Manchester Theatre Awards

> Independent informed reviews by the region’s most experienced critics

Billy Liar

Keith Waterhouse & Willis Hall
Royal Exchange, Manchester
13 June 2014 to 12 July 2014

Three generations, living under one roof, in a time of austerity . . . as if you needed any excuse to revive Keith Waterhouse and Willis Hall’s 1960 stage play?

Billy Liar still fizzes with energy, fun and youth – and that’s the truth.

He’s the Manchester undertaker’s clerk whose thinking outside of the box creates a make-believe world that cushions him from the grey reality of post-war Britain.

Quite apart from any contemporary relevance anyone cares to attach to it, this is a production bound to make a star out of a young Harry McEntire, whose talent has already been glimpsed here in previous work.

TV viewers have frequently seen the face but now’s the time to remember the name.

In the title role he makes audiences care deeply about the fate of a serial liar, thief and philanderer. And he does it all with the lightest of touches in a performance where movement director Ann Yee must take some of the credit.

With director Sam Yates they rein the play in from becoming physical farce and instead concentrate on its brooding satire. Some of its dark comedy is pitch-black brutal in places but the laughs are always coaxed, never signposted.

The moment at which Billy, lost in his fearful imagination and with only a stick for company, becomes juggler, conductor, soldier and officer connects us all to the safe place of a thousand childhood daydreams.

Fine care has been taken with casting throughout, and around Billy are family and girlfriends rooted in all-too-apparent reality. Grandmother and mother (Sue Wallace and Lisa Millett) are totems of their respective generations, father (Jack Deam) erupts in uncomprehending violence while Emily Barber, Rebekah Hinds and Katie Moore give three deeply contrasting cameos of young womanhood. The latter makes an especially heavy-ordnance blonde bombshell out of Rita in another eye-catching performance.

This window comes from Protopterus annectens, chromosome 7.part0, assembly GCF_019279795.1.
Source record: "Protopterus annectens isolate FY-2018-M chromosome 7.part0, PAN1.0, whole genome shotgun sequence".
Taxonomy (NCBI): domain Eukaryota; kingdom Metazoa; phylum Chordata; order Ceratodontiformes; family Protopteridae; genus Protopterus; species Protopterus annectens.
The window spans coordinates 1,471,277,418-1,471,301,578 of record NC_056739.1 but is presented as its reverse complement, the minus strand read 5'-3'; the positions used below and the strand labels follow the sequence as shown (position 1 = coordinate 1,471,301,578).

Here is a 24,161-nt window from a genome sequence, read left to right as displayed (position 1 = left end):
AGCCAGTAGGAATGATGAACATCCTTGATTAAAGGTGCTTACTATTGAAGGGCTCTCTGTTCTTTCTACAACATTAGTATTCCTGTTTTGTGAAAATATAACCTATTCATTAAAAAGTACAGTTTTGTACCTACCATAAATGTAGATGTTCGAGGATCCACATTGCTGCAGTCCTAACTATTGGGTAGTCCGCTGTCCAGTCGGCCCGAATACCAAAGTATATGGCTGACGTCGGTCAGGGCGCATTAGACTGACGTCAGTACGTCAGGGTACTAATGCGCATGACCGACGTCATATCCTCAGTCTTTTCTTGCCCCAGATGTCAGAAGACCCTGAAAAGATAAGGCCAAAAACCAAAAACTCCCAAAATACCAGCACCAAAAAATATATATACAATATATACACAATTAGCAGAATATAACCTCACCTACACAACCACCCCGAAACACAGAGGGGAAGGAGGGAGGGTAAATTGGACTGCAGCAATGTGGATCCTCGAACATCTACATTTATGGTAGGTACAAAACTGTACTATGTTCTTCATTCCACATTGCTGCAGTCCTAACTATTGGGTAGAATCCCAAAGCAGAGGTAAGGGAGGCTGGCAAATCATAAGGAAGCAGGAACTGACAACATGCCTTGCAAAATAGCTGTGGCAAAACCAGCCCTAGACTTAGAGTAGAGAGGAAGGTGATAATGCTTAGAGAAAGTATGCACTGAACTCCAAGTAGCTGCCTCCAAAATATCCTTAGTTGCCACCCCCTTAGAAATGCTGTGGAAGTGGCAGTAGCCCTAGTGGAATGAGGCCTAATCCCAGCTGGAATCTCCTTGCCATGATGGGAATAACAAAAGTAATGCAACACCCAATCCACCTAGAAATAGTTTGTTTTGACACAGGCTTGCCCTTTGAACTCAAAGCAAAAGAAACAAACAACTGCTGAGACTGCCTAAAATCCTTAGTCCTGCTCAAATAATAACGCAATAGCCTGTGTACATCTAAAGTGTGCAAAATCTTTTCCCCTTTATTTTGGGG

Without word of a lie a Billy true to itself.

Reviewer: David Upton

Comments

Comment by Robert Beale

I agree entirely. The reason it's so funny (and ultimately quite tragic) is that it's not 'played for laughs' but all the focus is on making the characters three-dimensional and real. Harry McEntire, Katie Moore and Jack Deam are outstanding in an excellent team.

Comment by David Chadderton

I agree about Harry McEntire being superb in the role of Billy, and that the script, while portraying events and characters very much from a different era, still stands up for a modern audience.

However beyond that I found it entertaining but nothing special, either production or cast. There are some decent performances but most characters are fairly insubstantial and occasionally stray into comic types. The timing of the dialogue wasn't quite there on press night—especially when there were different conversations going on at the same time.

It was fine, I laughed quite a few times and I saw just how great a writing team Waterhouse and Hall were, but I can't say I was filled with enthusiasm for the production.

Comment by Carmel Thomason

I agree. This is a thoroughly enjoyable production, which works all the better for not being played for laughs, because they just hit us naturally. Waterhouse and Hall's script has some wonderful turns of phrase, and all the characters are brought to life beautifully by a solid cast. The central performance by Harry McEntire is terrific, bringing such a likable quality to Billy's fanciful life, that you can forgive him the most ridiculous of lies. It's a must see.

Comment by Michelle Eagleton

A superb cast and a great production from Sam Yates - I love what he has done here, instructing the actors not to 'play for laughs' but instead focus on the realism. 

Harry McEntire's 'little boy lost' act gives him an endearing quality despite the fact you couldn't ignore he was a complusive liar. Katie Moore was a gem as gobby Rita, wiping the floor with prudish Barbara and providing some hilarious antics as she wrestled to get her engagement ring back.

Shameless actor Jack Deam also deserves a mention for his portrayal of Billy's father Geoffrey which fizzed with a timb bomb tension that was destined to explode.

A thought provoking tragi-comedy that entertained from start to finish.

Comment by Paul Genty

I think many people will have the idea that this is a comedy; it can certainly be played for comedy. But the way it is done here is far more satisfying and brings out the skill of Waterhouse and Hall in creating a character for his time and for all time.

The play is one of the best views of that dangerous age at which youth becomes adulthood, when the choices made reflect on the rest of one's life. If Billy stays at home he is lost, despite his obvious imagination and intelligence, to boring reality and his conformist family and friends. If he goes with Liz - who is truly brave -  the world is open to them both.

Watching McEntire and Co work through this perennial teen diiemma is evocative and saddening - while also being, at times, touching and very funny.

Comment by Alan Hulme

I'm more with David C on this, it's OK, entertaining enough but nothing special.